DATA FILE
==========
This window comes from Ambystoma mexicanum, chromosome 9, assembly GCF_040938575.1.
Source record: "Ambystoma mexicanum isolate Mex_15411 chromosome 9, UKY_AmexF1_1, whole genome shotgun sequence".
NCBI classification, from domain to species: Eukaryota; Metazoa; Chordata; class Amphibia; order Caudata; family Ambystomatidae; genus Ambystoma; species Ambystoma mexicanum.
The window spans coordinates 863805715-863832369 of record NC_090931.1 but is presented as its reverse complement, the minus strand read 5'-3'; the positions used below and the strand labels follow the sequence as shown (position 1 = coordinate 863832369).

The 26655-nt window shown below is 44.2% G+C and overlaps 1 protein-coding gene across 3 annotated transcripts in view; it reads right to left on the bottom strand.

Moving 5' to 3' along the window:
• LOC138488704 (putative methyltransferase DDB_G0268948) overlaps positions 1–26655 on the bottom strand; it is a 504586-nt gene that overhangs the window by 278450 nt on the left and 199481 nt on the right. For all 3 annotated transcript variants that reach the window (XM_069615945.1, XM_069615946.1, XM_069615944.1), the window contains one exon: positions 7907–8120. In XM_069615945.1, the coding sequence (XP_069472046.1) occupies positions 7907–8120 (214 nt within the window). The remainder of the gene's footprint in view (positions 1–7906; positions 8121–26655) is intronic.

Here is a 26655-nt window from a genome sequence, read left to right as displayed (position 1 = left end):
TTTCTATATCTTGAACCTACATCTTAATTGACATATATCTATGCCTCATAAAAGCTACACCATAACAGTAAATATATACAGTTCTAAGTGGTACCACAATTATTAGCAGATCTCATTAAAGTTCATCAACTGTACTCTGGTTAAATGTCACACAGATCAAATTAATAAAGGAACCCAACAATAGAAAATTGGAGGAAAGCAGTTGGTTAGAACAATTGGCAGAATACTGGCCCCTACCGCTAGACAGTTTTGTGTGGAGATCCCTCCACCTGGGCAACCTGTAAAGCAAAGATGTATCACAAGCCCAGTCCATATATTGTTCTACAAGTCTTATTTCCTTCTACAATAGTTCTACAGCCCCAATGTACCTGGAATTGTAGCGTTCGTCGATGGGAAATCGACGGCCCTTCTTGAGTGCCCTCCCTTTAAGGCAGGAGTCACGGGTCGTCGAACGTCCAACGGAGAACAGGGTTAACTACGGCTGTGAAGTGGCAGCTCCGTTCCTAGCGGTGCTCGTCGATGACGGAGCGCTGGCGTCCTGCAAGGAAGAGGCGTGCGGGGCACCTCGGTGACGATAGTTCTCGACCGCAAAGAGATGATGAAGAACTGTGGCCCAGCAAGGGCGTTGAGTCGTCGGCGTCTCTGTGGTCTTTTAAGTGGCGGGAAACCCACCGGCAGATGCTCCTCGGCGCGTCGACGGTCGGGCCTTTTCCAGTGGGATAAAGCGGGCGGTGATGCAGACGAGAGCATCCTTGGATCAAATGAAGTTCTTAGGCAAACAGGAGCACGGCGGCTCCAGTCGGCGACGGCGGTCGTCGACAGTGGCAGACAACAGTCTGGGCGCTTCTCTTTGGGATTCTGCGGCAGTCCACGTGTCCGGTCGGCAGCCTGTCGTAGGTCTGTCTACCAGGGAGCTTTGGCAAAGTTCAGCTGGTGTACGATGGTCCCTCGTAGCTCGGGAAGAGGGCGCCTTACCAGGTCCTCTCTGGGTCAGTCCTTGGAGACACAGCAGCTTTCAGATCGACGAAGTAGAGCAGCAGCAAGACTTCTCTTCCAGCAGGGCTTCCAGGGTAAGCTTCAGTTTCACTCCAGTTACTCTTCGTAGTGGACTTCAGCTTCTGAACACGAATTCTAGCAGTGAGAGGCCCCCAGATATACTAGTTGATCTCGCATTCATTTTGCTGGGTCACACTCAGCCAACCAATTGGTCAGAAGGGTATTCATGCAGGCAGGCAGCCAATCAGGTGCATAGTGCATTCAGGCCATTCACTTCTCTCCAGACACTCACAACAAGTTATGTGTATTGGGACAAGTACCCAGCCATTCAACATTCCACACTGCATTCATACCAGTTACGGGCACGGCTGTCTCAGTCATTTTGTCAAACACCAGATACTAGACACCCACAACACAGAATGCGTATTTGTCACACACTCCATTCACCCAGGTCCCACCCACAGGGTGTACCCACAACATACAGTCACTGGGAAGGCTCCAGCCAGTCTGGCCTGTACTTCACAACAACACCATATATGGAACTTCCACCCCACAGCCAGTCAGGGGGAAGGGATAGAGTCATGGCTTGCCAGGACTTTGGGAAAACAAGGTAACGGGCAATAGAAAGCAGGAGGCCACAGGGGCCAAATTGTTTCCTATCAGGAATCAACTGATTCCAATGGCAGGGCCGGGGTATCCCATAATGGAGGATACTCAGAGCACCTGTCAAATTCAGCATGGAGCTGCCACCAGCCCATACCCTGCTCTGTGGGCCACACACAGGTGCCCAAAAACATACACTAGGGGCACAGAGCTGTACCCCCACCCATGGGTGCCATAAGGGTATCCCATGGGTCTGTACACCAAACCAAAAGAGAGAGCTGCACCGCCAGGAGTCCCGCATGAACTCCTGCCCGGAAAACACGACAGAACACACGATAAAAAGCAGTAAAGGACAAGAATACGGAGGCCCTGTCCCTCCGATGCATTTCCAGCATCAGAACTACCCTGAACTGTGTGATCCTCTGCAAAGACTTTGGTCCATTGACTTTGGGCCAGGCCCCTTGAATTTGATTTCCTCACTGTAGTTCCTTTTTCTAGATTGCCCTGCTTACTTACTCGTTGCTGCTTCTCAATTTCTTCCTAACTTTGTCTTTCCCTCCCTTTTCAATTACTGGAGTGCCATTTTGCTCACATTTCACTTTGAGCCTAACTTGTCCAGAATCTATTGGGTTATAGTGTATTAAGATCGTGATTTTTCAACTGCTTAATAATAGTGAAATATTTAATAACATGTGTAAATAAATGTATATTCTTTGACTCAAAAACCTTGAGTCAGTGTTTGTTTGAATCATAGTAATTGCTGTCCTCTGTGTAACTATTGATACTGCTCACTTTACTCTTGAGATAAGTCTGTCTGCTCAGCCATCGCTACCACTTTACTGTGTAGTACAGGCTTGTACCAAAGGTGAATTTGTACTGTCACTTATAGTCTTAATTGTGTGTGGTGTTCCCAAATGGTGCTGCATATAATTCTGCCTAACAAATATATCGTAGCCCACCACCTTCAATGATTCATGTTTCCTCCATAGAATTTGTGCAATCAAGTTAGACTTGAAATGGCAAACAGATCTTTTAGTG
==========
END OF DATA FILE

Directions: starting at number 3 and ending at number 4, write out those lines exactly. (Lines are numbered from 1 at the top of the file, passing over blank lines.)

NCBI classification, from domain to species: Eukaryota; Metazoa; Chordata; class Amphibia; order Caudata; family Ambystomatidae; genus Ambystoma; species Ambystoma mexicanum.
The window spans coordinates 863805715-863832369 of record NC_090931.1 but is presented as its reverse complement, the minus strand read 5'-3'; the positions used below and the strand labels follow the sequence as shown (position 1 = coordinate 863832369).